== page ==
Search Results: cbd/ (6)

Shutterstock.com/Canna Obscura

Shopping for retail marijuana in Denver is like time-traveling both into the future and back to the past. You can buy products here that aren’t available anywhere else in the world, and that includes on the Internet. Unlike clothes, electronics, books and even groceries, you can’t order cannabis delivered to your door in Colorado (although legal states Nevada and Oregon allow it, our state currently bans that option). And while the consistency of infused products’ effects has greatly improved since required potency and homogeneity tests began, it’s just as hard to keep up with cannabis trends today as it was when this all began in January 2014.

Newer, stronger forms of concentrates, more refined edibles brands and innovative infusion techniques are improving at a rate that’s tough for industry insiders to track, much less the average consumer. Just when you think you’ve figured out live resin and pressed rosin, distillate and isolate show up. Think lotions, patches and balms are the only topicals out there? Think again. These days, picking out the right product can feel more like spinning a roulette wheel of pre-filled vaporizers and CBD/THC mixtures than making an educated choice. To help you catch up, we’ve picked out our favorite cannabis products for the season, choosing edibles, drinks, concentrates and accessories that go exceptionally with hoodie weather and pumpkin-patch vibes.

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Denver Westword.


Editor’s note: Our sister paper, the Denver Westword, runs a weekly marijuana advice column, Ask a Stoner. Today, we bring you one of the more frequently-asked questions:
Dear Stoner: My dad lives in Aurora, and we’re coming out for his 75th birthday party. My wife has never smoked pot (or anything, not even cigarettes) but suffers from chronic migraines. She wants to try a pot edible, but I heard that pot can only be purchased by non-residents in smokable form. Can non-residents buy edibles? –Randy

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New Jersey State Senate Bill 2842 and Assembly Bill 4241 were passed in the final week of June and were rushed immediately to Governor Chris Christie’s desk to sign into law. Passing by a lopsided 25-13 margin in the Senate, and an uneventful amendment process in the General Assembly, the bill is intended to ease dogmatic restrictions on what many consider to be a farce of a medical marijuana program.
Early last month, on July 9th, the bill was still sitting, unsigned, on Gov. Christie’s desk as he partied with Bon frickin’ Jovi. Unconcerned, Governor Christie has repeatedly stated that there is “no crisis” in the state’s medical marijuana program, even though the state’s only dispensary has been closed since June due to a “lack of inventory”.

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Jason David
Jayden David’s father Jason reports that his walking is better — Jayden was previously non-ambulatory. He can now swim, an activity he adores, without having a seizure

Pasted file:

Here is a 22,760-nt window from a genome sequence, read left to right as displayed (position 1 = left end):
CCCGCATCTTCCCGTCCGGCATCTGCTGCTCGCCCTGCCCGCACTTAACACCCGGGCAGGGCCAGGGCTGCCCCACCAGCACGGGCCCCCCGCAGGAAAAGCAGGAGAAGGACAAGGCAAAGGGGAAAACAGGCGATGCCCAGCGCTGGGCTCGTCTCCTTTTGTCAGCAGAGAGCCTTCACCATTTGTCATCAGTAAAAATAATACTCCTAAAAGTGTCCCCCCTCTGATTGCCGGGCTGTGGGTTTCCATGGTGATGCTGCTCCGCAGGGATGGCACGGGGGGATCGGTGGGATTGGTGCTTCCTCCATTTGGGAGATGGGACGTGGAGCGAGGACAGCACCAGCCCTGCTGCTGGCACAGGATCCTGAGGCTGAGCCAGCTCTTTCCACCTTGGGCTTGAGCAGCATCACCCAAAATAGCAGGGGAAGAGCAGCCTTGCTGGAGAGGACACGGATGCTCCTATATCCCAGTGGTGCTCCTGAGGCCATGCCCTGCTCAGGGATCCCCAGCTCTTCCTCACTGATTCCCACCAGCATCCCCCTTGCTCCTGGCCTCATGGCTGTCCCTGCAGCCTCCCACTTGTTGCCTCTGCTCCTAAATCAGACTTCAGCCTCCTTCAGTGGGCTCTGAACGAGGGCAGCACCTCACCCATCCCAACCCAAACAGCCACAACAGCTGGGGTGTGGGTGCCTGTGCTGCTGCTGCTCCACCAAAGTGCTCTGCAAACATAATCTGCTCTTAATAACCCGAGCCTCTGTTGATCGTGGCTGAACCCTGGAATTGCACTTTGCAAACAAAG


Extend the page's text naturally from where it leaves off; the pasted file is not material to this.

“But, what about the children?!” 
Why children with Dravet syndrome are using cannabis and why consistent access to their medicine is important
By Sarah Russo
CannCast.com
Parents of some children with Dravet syndrome, a rare and severe type of epilepsy, are using CBD-rich cannabis to treat their condition. Finding this medicine is difficult and getting consistent access to quality medicine is even more so.
Dravet syndrome is a severe myoclonic epilepsy whose onset occurs in infancy. Those with Dravet may have upwards of 100 seizures per day. The most intense episodes can last for 15 minutes to up to an hour. There is no known cure. The best available treatment is to minimize seizures, which are precipitated by environmental stress.
The longer a person has an epileptic attack, the higher the likelihood that prolonged damage could occur. Dravet seizures are so intense and long that brain development is delayed. In severe cases, a seizure may cause cardiac arrest. Each day can vary drastically for those with Dravet. There are a variety of pharmaceutical anticonvulsants available, but none of them eliminate seizures, and all have side effects.
Recently, a group of families affected by Dravet have turned to CBD-rich cannabis as a treatment for their children. These families have formed a Facebook group that allows members to provide support, compare notes, and to share experiences.

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Photo: CBD Science
The new Alta California line of tinctures includes high CBD (Healing), balanced CBD/THC (Tranquility), and high THC (Euphoria).

​A California-based company has introduced three cannabis based medicinal extracts (CBMEs), also known as tinctures, derived from organic plant material. They offer patients a choice of low, medium or high euphoric component THC, balanced with the healing cannabinoid CBD.

According to CBD Science LLC, based in San Francisco, “These are the first CBME products on the market with certified potency and purity, scientifically calibrated and documented.”
Steep Hill Lab certifies the propylene glycol (“double alcohol”) CBMEs as Safe Cannabis™, free of pesticides and mold. The lab also documents potency through THC and CBD levels.
The CMBE products, branded Alta California, are so far available to patients with valid recommendations at the following nonprofit dispensaries: Medithrive in San Francisco; Crème De Canna in Santa Cruz; and Magnolia Wellness in Orangevale, California.